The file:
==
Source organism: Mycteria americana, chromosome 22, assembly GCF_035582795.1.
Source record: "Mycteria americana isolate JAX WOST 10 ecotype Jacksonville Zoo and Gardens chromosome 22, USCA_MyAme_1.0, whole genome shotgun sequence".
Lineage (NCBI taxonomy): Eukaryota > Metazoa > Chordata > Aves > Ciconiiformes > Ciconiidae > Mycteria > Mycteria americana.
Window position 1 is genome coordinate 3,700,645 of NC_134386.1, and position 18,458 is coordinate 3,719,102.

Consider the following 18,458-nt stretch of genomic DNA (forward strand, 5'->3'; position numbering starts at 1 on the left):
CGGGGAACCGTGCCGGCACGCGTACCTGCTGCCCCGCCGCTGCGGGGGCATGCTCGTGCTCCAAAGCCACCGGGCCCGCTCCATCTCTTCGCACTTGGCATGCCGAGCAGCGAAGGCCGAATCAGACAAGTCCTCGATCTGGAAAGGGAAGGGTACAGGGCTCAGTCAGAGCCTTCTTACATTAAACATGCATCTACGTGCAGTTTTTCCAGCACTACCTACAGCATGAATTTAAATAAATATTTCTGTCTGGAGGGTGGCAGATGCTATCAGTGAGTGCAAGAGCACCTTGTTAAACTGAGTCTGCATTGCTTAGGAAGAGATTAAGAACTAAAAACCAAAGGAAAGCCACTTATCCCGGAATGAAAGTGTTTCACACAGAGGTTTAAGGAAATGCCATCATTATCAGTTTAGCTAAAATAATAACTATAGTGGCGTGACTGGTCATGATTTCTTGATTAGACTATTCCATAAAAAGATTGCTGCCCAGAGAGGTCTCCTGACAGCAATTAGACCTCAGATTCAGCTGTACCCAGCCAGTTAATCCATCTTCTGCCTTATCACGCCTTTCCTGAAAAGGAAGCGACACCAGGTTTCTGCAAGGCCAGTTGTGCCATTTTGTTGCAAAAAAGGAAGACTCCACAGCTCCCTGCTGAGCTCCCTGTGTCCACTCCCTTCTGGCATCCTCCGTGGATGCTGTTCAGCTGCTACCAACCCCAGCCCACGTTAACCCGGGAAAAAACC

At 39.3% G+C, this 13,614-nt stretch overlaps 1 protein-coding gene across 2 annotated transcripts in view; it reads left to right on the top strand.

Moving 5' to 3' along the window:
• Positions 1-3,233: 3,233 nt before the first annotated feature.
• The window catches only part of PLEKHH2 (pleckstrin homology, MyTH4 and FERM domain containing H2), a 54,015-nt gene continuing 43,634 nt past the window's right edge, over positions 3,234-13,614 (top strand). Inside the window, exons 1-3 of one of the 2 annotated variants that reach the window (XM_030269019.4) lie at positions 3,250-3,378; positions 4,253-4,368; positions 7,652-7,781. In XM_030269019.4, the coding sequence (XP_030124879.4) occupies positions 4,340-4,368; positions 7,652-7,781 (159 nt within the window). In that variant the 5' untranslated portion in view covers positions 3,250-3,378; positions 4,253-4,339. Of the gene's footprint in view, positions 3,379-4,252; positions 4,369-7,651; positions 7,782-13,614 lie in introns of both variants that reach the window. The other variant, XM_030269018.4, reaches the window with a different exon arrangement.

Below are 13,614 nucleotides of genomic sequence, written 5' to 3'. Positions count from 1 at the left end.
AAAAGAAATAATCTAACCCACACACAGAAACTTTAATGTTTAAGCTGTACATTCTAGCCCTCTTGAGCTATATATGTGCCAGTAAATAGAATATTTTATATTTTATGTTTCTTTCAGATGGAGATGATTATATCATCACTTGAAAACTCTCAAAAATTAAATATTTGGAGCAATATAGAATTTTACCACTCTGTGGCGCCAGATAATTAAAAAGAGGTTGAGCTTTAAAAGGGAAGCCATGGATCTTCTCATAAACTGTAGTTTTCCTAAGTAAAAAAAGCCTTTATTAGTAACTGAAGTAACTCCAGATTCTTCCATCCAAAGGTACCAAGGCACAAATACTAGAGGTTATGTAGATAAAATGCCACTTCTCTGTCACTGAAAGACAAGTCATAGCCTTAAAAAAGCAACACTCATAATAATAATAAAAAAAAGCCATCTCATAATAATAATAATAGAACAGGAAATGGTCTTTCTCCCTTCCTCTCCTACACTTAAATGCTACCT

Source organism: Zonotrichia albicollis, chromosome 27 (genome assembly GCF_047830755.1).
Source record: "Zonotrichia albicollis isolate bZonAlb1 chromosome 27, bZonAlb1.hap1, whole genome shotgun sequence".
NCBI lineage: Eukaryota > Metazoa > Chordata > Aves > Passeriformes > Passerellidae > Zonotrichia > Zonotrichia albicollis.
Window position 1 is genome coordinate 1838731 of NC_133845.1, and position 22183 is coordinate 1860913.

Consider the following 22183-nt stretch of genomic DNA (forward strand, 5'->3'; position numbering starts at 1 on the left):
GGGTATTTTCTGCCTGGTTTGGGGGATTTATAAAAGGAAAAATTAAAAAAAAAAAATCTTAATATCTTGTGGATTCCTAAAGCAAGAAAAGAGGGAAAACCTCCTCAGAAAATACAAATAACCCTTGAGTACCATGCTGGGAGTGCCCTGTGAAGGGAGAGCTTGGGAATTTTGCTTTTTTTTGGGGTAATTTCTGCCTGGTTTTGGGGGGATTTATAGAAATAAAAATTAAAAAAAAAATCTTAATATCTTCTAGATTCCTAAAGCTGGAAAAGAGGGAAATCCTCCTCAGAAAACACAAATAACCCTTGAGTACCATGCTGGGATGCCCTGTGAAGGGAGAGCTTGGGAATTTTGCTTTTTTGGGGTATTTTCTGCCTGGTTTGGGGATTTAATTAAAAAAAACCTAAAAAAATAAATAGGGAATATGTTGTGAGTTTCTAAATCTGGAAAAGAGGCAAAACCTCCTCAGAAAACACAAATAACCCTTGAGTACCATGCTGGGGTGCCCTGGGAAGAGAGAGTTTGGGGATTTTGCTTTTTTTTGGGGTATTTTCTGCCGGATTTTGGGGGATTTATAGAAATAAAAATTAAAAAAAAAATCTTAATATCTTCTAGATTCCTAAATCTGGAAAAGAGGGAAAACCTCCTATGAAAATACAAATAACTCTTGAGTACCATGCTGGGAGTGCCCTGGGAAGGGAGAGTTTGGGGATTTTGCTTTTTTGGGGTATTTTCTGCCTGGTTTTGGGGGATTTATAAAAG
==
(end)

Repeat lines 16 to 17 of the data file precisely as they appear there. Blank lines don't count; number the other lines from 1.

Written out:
Window position 1 is genome coordinate 1838731 of NC_133845.1, and position 22183 is coordinate 1860913.

Consider the following 22183-nt stretch of genomic DNA (forward strand, 5'->3'; position numbering starts at 1 on the left):